I have previously commented on similar attempts at typology. See Kay Brown androphilic and gynephilic, and Anne Vitale. I still think that 3-part typologies of transsexuals are better than Blanchard’s 2-part – but I am certainly not recommending the Person-Ovesey model. Vitale’s model regards the pathology as gender deprivation anxiety - non-standard gender identity as such not being a pathology. Thus Vitale’s approach is preferable if we are to continue with typologies. Those who transition as soon as possible, those who spend some time living as gay before transition and those who marry and have children before transition are intuitively three different types. However to define the three types by adding psychoanalytical interpretations and to ignore the great variety within each type ends up defaming all and sundry. The intuition of three types does lead to some valuable insights, but to reify the three types leads to severe distortion.

In part I, I mentioned Elizabeth who writes Notes from the T Side. Apparently she is a Benjamin VI (High Intensity True Transsexual), a Vitale G1 and a Stoller Primary; but a Person-Ovesey Secondary and a Prince Pseudo-transsexual. This is an excellent example of how typologies should not be taken literally.

I am not aware of any trans persons who actually identity with the Person-Ovesey model. Rachel Webb identied as a ‘constructed woman” as per Janice Raymond; Kay Brown and Kiira Triea identified as Blanchardian HSTS; Anne Lawrence, Willow Arune, and probably Maxine Petersen self identify as autogynephiliacs. But no-one has in public identified as a Person-Ovesey secondary transsexual.  This despite the fact that the Person-Ovesey papers came out over a decade before Blanchard's.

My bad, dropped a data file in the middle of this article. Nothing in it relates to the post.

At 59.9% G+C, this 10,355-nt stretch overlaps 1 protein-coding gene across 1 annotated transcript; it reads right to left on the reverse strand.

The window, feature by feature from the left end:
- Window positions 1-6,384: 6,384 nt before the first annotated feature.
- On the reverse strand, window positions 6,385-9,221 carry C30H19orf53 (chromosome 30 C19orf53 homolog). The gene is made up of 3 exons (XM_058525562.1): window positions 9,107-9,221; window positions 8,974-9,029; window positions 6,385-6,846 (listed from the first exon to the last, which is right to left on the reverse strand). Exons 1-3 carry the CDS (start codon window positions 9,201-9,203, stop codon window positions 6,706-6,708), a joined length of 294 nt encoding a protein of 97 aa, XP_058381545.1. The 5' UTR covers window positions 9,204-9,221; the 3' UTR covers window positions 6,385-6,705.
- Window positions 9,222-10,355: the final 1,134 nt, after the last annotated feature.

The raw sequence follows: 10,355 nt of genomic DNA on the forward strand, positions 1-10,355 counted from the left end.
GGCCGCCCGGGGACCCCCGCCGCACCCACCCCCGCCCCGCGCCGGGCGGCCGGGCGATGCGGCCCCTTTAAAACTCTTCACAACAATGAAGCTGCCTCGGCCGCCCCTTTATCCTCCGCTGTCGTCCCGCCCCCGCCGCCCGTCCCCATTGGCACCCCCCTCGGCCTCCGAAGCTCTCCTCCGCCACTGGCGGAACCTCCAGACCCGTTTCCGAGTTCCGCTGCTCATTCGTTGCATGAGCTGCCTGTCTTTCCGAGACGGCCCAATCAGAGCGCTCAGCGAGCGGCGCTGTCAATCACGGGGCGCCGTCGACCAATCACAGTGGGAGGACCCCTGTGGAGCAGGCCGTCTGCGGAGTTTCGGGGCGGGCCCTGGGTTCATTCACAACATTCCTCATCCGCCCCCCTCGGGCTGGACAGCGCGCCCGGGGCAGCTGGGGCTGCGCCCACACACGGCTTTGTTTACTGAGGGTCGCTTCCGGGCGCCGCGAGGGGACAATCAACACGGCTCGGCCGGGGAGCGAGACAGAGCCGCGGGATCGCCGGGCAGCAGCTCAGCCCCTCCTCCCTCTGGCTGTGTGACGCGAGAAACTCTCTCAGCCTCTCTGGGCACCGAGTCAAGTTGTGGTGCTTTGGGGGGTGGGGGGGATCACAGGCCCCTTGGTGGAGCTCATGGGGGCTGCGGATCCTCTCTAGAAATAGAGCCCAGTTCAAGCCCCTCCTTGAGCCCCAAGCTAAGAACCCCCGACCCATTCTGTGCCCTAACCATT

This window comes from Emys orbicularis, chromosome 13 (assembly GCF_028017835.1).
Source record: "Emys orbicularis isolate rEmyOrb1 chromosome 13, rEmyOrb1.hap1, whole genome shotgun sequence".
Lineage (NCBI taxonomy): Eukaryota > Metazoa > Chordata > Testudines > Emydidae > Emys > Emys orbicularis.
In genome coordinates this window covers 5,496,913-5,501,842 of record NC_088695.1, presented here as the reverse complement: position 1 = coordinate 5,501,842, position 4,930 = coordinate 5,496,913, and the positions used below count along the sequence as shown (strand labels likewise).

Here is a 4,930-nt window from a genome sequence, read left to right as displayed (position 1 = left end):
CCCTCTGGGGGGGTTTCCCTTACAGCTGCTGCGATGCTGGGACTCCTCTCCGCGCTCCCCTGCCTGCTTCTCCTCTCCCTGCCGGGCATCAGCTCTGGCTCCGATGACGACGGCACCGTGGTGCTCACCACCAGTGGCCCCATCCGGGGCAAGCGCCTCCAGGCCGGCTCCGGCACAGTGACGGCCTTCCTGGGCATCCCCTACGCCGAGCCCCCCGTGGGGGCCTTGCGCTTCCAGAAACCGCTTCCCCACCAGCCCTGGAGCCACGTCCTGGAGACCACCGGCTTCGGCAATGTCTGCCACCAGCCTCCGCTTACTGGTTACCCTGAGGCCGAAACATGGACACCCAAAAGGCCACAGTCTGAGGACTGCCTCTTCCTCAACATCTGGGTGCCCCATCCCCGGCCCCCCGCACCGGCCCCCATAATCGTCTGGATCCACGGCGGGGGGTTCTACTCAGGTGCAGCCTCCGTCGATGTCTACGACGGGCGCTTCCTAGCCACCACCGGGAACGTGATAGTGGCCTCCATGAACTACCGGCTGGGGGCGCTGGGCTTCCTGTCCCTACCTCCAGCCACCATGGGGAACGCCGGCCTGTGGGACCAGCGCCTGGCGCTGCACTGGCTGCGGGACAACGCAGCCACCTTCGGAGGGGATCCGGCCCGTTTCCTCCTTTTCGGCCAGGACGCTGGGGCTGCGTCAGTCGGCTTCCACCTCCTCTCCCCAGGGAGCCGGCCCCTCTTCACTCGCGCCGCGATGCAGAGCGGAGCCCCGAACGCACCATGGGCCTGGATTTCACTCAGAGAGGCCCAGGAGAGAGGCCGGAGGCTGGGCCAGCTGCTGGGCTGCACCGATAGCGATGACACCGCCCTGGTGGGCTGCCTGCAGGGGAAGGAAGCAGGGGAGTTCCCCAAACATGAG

It is difficult to reconcile the portraits of all three types of transsexuals as described by Person-Ovesey with the range of creativity and achievement of individuals featured in this Encyclopedia. Apparently Person was charming and easy to get on with face-to-face. However when you read the descriptions of trans persons in her book, then obviously she was not so nice.

Furthermore, the typology that Person-Ovesey come up was far from original.   In its basic structure adheres closely to street stereotypes current at the time.   All Person-Ovesey really did was revise the psychoanalytic dialectic to support the model.   This despite Person being credited for doing field work in porn shops and transvestite parties!   How come she never saw those of us who do not fit into the model - and I strongly argue that those of us who do not fit are the majority.   She must have worked at ignoring those of us.   This is later called erasure.   Yes, there are some trans people who are like those described.   There are some who have the separation-anxiety neuroses described.   There there are even more who do not.